Drew Archer, chef of TAG Burger Bar, on pointing fingers, Ruffles and bacon
TAG Burger Bar
1222 Madison Street
This is part one of my chef interview with Drew Archer, from TAG Burger Bar. Tune in tomorrow for part two of my interview with Archer.
The first thing that emerges from the kitchen is a heap of french fries: crisp, speckled with salt and far too hard to resist. Then comes a lamb burger paved with Cheez Whiz, followed by macaroni and cheese, requisitely creamy with Velveeta (Oh, stop -- Velveeta has its place!) and crowned with schoolbus-yellow Goldfish. TAG Burger Bar, it should be noted, is not for food snobs, and its chef de cuisine, Drew Archer, is not a culinary highbrow who snubs his nose at Velveeta.
- Round two with Drew Archer: "If salt is flavor, then acid is life"
- They may not be French, but TAG Burger Bar's duck-fat fries are definitely decadent
- Noah French, pastry chef at TAG, talks about his new bakery venture with Troy Guard
Archer grew up in Tulsa, and while his mom cooked a family dinner Sunday through Friday -- attendance was mandatory -- he appreciated it for what it was: simple, honest and nurturing. He was interested in cooking, but was busy playing competitive tennis. "I played tennis from sunrise to sundown, but at night, my mom and I would watch the original Iron Chef on the Food Network together -- I was probably around ten -- and I became fascinated with food and obsessed with the show," he recalls. "There was something about the voiceovers -- they were entertaining and comedic. And at the time, the chefs were using a lot of live ingredients -- eels, sea urchins, fish -- and while I thought it was a little bizarre, I also thought it was really cool."
In fact, when he was on the road playing tournaments, he'd relax at night by watching the Food Network in his hotel room. And somewhere along the line, he came to the conclusion that the tennis court wasn't his true crush; cooking was. After attending college in Oklahoma and New Mexico -- and eventually graduating with a degree in hotel and restaurant administration from Oklahoma State -- he got his first job as a dishwasher in a restaurant that, coincidentally, was known for its burgers. "I knew I wanted to work in restaurants, and after I'd put in time washing dishes, they put me on the line," recalls Archer, who soon left dish duty altogether: "I moved through all of the stations and ended up being the lead line cook by the time I'd left."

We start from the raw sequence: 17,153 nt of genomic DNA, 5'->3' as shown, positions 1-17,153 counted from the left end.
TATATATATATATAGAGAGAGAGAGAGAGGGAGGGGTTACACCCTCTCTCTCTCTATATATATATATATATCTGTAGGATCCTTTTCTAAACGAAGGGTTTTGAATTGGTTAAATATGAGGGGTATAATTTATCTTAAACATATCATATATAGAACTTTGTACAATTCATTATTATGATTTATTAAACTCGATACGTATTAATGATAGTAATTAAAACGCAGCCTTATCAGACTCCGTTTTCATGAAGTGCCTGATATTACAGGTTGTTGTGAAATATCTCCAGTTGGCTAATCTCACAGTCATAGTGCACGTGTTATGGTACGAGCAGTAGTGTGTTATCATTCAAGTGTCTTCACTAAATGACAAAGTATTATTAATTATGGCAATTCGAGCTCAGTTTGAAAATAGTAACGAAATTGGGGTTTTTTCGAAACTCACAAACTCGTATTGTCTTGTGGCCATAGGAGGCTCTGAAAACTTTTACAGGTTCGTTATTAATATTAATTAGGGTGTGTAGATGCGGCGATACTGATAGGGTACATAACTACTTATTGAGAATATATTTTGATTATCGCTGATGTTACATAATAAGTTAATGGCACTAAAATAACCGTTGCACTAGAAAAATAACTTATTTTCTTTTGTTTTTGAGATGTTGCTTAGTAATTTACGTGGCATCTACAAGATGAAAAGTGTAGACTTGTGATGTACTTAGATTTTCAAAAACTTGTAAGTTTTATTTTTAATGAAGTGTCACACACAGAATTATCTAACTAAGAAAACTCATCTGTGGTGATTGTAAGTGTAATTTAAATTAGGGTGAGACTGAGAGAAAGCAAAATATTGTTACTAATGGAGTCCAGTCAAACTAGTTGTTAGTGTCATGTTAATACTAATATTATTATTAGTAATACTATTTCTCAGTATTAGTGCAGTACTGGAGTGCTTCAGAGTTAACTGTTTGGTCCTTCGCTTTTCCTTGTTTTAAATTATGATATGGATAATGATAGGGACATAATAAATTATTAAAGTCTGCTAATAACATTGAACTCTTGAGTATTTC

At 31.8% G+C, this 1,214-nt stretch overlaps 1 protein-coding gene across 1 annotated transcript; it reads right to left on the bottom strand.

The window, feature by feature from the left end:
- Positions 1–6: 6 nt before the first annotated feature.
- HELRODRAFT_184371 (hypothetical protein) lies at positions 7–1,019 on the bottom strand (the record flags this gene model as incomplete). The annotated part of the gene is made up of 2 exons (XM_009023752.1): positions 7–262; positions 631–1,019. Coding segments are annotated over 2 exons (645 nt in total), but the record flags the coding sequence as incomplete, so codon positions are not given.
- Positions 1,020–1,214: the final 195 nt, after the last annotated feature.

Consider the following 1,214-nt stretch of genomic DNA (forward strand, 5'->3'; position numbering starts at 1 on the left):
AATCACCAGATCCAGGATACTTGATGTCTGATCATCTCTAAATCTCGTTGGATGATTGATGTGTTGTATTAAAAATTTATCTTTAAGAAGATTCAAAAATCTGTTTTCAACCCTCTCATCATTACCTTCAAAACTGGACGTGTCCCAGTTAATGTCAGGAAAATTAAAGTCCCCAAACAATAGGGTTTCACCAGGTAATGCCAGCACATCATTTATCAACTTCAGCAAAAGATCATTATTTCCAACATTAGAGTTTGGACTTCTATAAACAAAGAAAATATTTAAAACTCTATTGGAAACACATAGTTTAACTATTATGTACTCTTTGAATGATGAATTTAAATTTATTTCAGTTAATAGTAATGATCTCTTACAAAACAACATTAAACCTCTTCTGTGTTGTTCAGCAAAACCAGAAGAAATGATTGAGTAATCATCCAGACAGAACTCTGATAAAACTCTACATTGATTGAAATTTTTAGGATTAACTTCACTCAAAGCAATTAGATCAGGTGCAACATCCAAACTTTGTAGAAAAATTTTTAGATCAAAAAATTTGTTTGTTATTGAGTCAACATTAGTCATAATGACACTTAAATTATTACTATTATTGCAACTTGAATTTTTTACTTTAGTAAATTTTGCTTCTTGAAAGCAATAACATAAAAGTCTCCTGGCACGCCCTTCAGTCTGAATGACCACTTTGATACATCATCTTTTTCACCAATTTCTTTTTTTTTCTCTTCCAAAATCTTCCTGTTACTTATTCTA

He soon got another taste of cooking during a seasonal culinary internship at the Baldpate Inn, a bed-and-breakfast in Estes Park, where he met a Rocky Mountain girl. After his internship ended, he went back to Oklahoma, grabbed his stuff, hopped in a U-Haul, moved to Denver, and hit the pavement in search of a job. He dropped off a resumé at Restaurant Kevin Taylor, but was told there were no available positions. Four hours later, he got a phone call alerting him that a line cook had just walked out of Kevin Taylor's at the Opera House; the kitchen was in need of a fish cook. Archer bit, splitting his time between that kitchen and the restaurant Kevin Taylor was running at the Teller House in Central City. Personnel changes persuaded him to seek a new gig, and the Teller House chef, who was taking off for Miami, suggested that Archer chase a job at TAG, Troy Guard's Asian-fusion restaurant in Larimer Square. "I went in, gave them my resumé, got a call from Troy and did two stages," recalls Archer, who was offered the day-pantry job. Six months later, he'd moved his way up to sauté. Not long after, he became the lead line cook at lunch. He stayed at TAG for a year and a half, until Guard rebranded one of his other restaurants -- Madison Street -- as TAG Burger Bar. "Troy offered me the head-chef job at TAG Burger Bar, and it was an opportunity that I couldn't pass up," he says. "This job is not just about cooking, but about labor, food costs and administrative stuff, which I hadn't been able to learn as a line cook, so this has been a great crash course, and Troy has a lot of faith and trust in me, plus he's very good about letting people find their groove."
In the following interview, Archer raps on Denver Restaurant Week, explains why it's tough to swallow social-networking reviews, and admits that the Food Network gave him a false sense of security about lobsters.